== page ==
A Step Too Far: Government Surveillance and Censorship.

While the intention behind the Online Safety Bill may be to protect individuals from harmful content and online abuse, its provisions grant the government sweeping powers to monitor and regulate online platforms. Under the guise of ensuring safety, the bill empowers authorities to surveil citizens, stifling free expression and privacy in the process.

The bill’s proposal for the creation of a regulatory framework that requires companies to remove or block “harmful” or “disinformation” content introduces a dangerous precedent. Such subjective terms open the door to potential abuse, as the definition of what constitutes harmful or disinformation can be subject to interpretation and political bias. This risks creating an environment where dissenting voices and minority opinions can be silenced, undermining the principles of free speech and democratic discourse.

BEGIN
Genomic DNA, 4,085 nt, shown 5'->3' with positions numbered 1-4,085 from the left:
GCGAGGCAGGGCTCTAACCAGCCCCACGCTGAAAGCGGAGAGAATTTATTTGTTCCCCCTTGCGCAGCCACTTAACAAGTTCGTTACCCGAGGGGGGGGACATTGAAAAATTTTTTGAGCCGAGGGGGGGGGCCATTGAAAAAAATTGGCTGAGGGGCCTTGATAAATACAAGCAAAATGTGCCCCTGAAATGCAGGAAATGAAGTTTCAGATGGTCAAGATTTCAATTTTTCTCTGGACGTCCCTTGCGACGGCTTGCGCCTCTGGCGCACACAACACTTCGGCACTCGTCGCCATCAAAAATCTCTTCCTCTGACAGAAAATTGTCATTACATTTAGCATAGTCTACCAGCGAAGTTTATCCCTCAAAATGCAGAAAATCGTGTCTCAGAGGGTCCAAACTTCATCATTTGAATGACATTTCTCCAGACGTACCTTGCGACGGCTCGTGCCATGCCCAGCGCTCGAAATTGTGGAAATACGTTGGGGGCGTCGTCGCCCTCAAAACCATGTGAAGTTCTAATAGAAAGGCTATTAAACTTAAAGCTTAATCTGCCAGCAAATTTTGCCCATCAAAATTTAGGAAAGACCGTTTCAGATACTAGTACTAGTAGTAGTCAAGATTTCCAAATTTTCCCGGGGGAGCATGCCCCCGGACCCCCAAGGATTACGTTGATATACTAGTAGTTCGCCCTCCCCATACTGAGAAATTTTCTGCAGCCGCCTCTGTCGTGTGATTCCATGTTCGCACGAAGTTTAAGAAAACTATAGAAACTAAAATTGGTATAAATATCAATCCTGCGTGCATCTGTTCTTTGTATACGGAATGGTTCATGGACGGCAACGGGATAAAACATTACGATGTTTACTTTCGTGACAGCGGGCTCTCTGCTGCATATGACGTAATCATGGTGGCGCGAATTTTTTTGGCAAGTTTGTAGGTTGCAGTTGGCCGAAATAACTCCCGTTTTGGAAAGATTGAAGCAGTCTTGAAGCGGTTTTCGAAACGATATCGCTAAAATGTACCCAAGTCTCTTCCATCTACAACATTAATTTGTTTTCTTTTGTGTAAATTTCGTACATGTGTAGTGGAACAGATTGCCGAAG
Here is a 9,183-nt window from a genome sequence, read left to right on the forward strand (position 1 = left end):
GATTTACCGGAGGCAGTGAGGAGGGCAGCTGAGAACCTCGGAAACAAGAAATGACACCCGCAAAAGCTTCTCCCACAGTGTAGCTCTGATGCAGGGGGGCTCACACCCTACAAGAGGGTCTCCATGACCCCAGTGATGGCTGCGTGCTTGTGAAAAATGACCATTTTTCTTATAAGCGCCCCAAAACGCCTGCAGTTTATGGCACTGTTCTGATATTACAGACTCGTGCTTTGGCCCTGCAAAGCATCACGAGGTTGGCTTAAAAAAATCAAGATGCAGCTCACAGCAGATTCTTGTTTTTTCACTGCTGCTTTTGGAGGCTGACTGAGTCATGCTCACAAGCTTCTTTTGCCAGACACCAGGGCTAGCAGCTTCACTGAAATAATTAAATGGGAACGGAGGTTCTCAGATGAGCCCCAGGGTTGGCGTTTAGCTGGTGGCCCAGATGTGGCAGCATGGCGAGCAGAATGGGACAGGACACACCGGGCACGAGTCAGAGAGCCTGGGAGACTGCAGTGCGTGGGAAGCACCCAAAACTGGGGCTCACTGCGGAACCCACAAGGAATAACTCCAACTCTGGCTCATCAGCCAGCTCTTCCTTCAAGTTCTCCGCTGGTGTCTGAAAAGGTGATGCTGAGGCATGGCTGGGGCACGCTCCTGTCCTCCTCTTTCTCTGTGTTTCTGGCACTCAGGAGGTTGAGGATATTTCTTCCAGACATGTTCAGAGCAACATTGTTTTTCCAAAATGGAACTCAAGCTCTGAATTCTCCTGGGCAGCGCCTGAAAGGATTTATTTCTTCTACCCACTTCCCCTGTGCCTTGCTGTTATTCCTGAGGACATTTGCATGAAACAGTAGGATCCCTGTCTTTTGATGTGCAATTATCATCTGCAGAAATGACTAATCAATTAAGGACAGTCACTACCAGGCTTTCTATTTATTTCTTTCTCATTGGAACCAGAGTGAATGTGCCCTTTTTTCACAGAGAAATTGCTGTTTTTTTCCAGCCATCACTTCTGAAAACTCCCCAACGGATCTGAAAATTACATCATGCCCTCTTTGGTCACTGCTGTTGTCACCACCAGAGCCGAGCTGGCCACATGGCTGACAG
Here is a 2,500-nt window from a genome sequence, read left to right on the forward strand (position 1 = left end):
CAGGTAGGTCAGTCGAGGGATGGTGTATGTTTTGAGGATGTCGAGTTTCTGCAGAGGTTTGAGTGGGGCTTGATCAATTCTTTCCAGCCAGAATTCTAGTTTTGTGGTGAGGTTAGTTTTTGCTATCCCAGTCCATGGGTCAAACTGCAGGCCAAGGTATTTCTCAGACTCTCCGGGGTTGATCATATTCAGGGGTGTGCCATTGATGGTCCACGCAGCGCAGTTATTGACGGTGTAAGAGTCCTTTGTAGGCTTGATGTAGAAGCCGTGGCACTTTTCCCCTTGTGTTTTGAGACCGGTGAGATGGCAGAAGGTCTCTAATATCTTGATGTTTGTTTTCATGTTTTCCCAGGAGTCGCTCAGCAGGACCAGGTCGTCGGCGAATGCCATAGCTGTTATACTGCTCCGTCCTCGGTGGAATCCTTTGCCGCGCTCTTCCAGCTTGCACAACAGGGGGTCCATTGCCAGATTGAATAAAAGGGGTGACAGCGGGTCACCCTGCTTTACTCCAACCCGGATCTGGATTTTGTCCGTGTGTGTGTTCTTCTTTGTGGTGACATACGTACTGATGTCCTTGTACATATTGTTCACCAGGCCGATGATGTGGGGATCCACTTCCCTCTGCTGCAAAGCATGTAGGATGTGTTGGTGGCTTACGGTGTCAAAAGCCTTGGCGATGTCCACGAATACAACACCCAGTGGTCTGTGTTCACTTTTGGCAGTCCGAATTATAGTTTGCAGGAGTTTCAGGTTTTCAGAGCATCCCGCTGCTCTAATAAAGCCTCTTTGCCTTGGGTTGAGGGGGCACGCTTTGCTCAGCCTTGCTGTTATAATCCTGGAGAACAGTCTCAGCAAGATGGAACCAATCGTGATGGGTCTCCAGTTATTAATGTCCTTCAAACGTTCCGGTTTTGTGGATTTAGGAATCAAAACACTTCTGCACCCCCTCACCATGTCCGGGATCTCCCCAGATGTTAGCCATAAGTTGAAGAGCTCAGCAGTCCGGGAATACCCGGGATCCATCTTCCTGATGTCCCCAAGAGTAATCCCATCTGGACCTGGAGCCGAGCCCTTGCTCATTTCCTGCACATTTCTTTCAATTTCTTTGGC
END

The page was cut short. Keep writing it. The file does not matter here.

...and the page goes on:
Unprecedented Data Access and Retention.

One of the most concerning aspects of the Online Safety Bill is the provision granting law enforcement agencies expanded powers to access and retain individuals’ online communications data. This move raises serious questions about the proportionality and necessity of such invasive measures. Granting authorities broad access to private communications not only undermines trust but also places innocent individuals at risk of unwarranted surveillance and potential misuse of personal information.

Furthermore, the bill’s requirement for online platforms to implement technical measures enabling government surveillance poses a grave threat to end-to-end encryption, which is a vital tool for protecting users’ privacy and ensuring secure communication. Weakening encryption for the sake of surveillance compromises the cybersecurity of individuals and creates vulnerabilities that can be exploited by malicious actors.

Leaders at What’sApp, Signal and other tech firms are worried and appeal to us in their open letter of April 2023 [2] to be concerned about the risks posed by the bill.

Chilling Effects on Freedom of Expression.

The Online Safety Bill has the potential to create a climate of fear and self-censorship. Knowing that their online activities are being monitored, individuals may be hesitant to express their opinions openly or engage in controversial discussions. This erosion of freedom of expression undermines the diverse and inclusive nature of democratic societies, stifling innovation, creativity, and societal progress.